HC Deb 25 February 1895 vol 30 cc1477-8
MR. O'KEEFFE (Limerick)

I beg to ask the Chief Secretary to the Lord Lieutenant of Ireland if his attention has been directed to a letter of the principal bacon merchants in Ireland, read at a meeting of the Limerick Board of Guardians on Wednesday last, in which it was stated that the recent order prohibiting the sale of pigs was unnecessary; that swine fever did not exist to any appreciable extent in the county; and that if the Order in Council is continued it will render the feeding and selling of pigs almost impossible; and whether this most important representation on behalf of the great bacon trade of Ireland will be considered by the Government, with a view to the removal of any unnecessary restriction now imposed on this industry?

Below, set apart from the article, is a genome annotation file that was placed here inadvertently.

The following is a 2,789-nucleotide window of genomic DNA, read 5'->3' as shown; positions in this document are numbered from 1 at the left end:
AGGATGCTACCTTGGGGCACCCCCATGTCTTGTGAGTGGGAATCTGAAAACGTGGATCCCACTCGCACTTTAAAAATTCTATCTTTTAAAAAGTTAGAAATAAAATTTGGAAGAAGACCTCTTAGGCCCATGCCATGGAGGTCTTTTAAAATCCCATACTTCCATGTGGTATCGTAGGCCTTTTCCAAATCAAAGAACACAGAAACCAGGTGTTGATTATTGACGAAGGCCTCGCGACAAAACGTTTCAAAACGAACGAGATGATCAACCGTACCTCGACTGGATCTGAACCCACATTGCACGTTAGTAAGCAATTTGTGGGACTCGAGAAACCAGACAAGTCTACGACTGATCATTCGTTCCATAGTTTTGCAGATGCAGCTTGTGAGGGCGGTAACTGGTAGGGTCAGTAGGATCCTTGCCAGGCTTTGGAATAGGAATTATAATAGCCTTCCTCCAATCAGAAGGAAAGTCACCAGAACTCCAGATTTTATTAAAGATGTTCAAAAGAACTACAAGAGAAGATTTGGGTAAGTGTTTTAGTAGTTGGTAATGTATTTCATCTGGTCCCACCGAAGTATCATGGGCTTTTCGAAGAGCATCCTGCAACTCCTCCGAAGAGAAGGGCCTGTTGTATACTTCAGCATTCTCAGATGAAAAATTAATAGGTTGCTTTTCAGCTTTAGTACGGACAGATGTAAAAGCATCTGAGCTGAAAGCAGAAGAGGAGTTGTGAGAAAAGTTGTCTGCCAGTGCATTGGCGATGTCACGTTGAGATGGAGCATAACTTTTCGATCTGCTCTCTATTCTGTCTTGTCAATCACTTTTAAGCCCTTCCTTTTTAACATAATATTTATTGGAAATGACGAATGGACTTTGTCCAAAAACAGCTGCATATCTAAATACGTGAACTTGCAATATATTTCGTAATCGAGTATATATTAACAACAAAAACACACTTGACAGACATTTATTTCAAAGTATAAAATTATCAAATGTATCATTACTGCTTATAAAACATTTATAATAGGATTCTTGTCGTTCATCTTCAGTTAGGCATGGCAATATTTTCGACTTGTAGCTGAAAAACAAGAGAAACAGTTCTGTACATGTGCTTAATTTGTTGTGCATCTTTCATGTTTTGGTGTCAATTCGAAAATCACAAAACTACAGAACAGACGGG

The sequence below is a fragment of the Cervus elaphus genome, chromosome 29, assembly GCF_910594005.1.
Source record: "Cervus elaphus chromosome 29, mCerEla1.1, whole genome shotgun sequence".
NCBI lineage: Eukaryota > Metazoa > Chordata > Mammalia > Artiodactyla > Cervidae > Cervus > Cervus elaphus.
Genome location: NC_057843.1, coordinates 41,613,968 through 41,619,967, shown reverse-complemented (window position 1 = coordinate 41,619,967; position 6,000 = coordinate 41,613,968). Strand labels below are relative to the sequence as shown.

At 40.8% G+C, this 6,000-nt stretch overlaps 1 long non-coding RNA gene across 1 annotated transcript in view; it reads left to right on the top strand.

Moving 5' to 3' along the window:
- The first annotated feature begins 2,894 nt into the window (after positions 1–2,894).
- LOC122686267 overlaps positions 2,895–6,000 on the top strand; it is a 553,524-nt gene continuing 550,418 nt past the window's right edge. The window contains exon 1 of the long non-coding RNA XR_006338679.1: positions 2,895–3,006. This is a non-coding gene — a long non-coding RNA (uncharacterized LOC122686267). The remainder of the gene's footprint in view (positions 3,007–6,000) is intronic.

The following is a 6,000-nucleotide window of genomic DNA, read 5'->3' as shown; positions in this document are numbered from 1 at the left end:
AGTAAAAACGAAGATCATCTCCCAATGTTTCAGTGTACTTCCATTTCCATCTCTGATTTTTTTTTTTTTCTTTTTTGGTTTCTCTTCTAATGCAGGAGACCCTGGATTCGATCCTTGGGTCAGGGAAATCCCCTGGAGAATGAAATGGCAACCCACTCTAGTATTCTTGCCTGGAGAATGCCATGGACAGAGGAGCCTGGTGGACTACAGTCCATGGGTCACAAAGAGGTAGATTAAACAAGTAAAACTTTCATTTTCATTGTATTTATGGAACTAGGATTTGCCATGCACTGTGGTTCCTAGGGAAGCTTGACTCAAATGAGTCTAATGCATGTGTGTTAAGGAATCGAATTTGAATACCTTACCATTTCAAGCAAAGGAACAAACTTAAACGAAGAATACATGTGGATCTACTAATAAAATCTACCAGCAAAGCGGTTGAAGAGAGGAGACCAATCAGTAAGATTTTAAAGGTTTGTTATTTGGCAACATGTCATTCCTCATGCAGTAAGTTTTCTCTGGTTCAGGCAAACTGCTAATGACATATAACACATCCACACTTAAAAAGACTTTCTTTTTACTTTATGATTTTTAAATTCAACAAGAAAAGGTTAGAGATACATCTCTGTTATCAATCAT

The attention of the Veterinary Department has been drawn to the communication referred to in the question. The Order in Council complained of does not absolutely prohibit the sales of swine; it empowers local authorities, if they see fit to do so, to grant licences for the holding of sales, subject to certain conditions as to the marking and movement of the swine exposed for sale. The reasons for passing the Order were stated in reply to my hon. Friend's previous question of the 18th inst. I may observe that the statement in the letter from the bacon merchants, that disease amongst swine does not exist to any appreciable extent in county, is not borne out by statistics in the Veterinary Department. In the 14 months ended December 31st last, since the Swine Fever Act came into operation, 7,959 outbreaks of the disease occurred in Ireland, and 690 of these were in the county of Limerick. The Order applies, as I have stated, to 32 out of the 160 unions in Ireland. It came into force on the 11th inst., and between that date and the 18th inst. over 1,600 pigs were moved from licensed fairs in seven counties to Limerick bacon merchants for slaughter. If it should be found by experience that unnecessary restrictions are imposed on the bacon industry, the question of their modification will be considered; but the fact that about one-half the swine in Ireland are annually shipped to Great Britain, and that in the year 1894 over 580,000 live pigs were so shipped, affords a very strong reason in favour of the efforts which are being made to eradicate the disease from Ireland.